The Perfect Tenses
The perfect tenses in Spanish are formed with:
Past participles are normally formed by taking the infinitive, dropping off the last two letters, and adding -ado for -ar verbs, or -ido for -er and -ir verbs:
hablar > hablado (spoken), comer > comido (eaten), vivir > vivido (lived)
Second- and third-conjugation verbs whose stems end in a vowel need a written accent mark: leer > leído; oír > oído. Some verbs with irregular past participles include:
abrir abierto opened cubrir cubierto closed, shut decir dicho said, told describir descrito described descubrir descubierto discovered devolver devuelto returned, given back escribir escrito written hacer hecho done, made morir muerto died, dead poner puesto put, placed, set romper roto broken, torn ver visto seen volver vuelto returned
Note: Compound words based on these roots typically show these same irregularities: componer > compuesto; deshacer > deshecho; oponer > opuesto; suponer > supuesto; prever > previsto.
To form the present perfect, use the present tense of haber plus the masculine singular form of the past participle:
he hablado I have spoken has hablado you have spoken ha hablado he/she has spoken hemos hablado we have spoken habéis hablado you have spoken han hablado they have spoken
Yo digo que ella lo ha hecho. I say that she has done it. Ya hemos visto la película. We've already seen the film.
The present perfect may be used to indicate an action or state as having occurred and having been completed prior to the present time. It is used in almost exactly the same way as we use it in English, with two exceptions:
Hace cuatro años que vivo aquí. I have lived (have been living) here for four years.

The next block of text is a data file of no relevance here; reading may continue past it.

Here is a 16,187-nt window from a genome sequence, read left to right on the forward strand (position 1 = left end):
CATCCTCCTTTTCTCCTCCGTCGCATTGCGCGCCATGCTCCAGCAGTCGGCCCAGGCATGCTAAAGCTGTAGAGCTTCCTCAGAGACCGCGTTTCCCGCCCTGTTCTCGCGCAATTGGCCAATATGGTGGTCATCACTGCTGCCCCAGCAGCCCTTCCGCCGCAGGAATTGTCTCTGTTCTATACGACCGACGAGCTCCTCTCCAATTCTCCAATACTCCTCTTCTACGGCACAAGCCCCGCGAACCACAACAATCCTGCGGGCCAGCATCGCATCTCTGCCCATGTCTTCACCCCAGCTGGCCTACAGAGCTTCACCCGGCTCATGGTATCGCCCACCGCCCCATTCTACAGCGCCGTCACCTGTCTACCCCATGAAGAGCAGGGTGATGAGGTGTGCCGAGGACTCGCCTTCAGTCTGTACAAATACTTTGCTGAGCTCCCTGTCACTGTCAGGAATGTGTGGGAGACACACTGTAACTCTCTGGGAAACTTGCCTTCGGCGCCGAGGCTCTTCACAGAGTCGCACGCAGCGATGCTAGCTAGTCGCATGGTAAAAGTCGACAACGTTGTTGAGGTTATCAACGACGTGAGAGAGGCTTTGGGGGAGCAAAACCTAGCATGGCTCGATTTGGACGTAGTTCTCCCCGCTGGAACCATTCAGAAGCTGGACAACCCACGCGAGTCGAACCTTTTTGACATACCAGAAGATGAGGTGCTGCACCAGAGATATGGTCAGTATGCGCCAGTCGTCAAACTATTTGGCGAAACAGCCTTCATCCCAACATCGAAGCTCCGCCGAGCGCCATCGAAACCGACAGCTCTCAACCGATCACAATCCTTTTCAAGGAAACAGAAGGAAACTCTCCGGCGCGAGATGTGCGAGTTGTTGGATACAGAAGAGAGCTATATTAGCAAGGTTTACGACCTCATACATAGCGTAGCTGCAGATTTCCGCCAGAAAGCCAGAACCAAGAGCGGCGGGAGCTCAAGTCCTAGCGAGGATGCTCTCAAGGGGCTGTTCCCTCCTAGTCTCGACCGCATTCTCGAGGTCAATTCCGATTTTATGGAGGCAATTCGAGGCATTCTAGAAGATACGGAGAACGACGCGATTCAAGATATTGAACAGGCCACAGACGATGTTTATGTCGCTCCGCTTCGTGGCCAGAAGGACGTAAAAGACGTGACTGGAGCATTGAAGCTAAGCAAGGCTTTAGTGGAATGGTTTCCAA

Acabo de oír la noticia. I just heard the news [item]. Acabamos de poner el televisor. We have just turned on the TV. Note: acabar literally means to finish or to end.
To form the past perfect, use the imperfect of haber plus the masculine singular form of the past participle:
había hablado I had spoken habías hablado you had spoken había hablado he/she had spoken habíamos hablado we had spoken habíais hablado you had spoken habían hablado they had spoken
Juan dijo que había viajado a México. John said that he had traveled to Mexico.
A past-time situation is normally indicated by the preterit and imperfect, for example by dijo in the above example. The past perfect tense (e.g., había viajado) views an action or state as having occurred and been completed at a time prior to another past action, state or time (e.g., dijo). It is used in almost exactly the same way as we use it in English, with the following exceptions:
Hacía cuatro años que vivíamos aquí. We had lived (had been living) here for four years. Trabajaban en el proyecto desde hacía seis horas. They had been working on the project for six hours. ¿Cuánto tiempo llevabas mirando la tele? How long had you been watching TV?
Acababa de oír la noticia. I had just heard the news [item]. Acabábamos de poner el televisor. We had just turned on the TV [set].
To form the future perfect, use the future of haber plus the masculine singular form of the past participle:
habré hablado I will have spoken habrás hablado you will have spoken habrá hablado he/she will have spoken habremos hablado we will have spoken habréis hablado you will have spoken habrán hablado they will have spoken
This tense views an action or state as having occurred and been completed at some time in the future. It is used in almost exactly the same way as we use it in English, for example:
Juan habrá salido para las ocho. Juan will have left by eight o'clock. Todos habrán terminado la composición para mañana. Everyone will have finished their compositions by tomorrow.
As you already know, the future tense can be used to indicate conjecture in present time (that is, to replace the present tense and an equivalent of probably):
Ahora serán las tres. Right now it is probably 3:00.
Similarly, the future perfect tense can be used to indicate conjecture or probability in past time; specifically, it may be used to replace the preterit or present perfect tense and an equivalent of probably:
¿Ese ruido? Habrá sido el gato. That noise? It must have been the cat. Marta ya habrá salido. Martha (has) probably already left.
|Contact: Fred F. Jehle|
|Indiana University - Purdue University Ft. Wayne|
|Fort Wayne, IN 46805-1499 USA||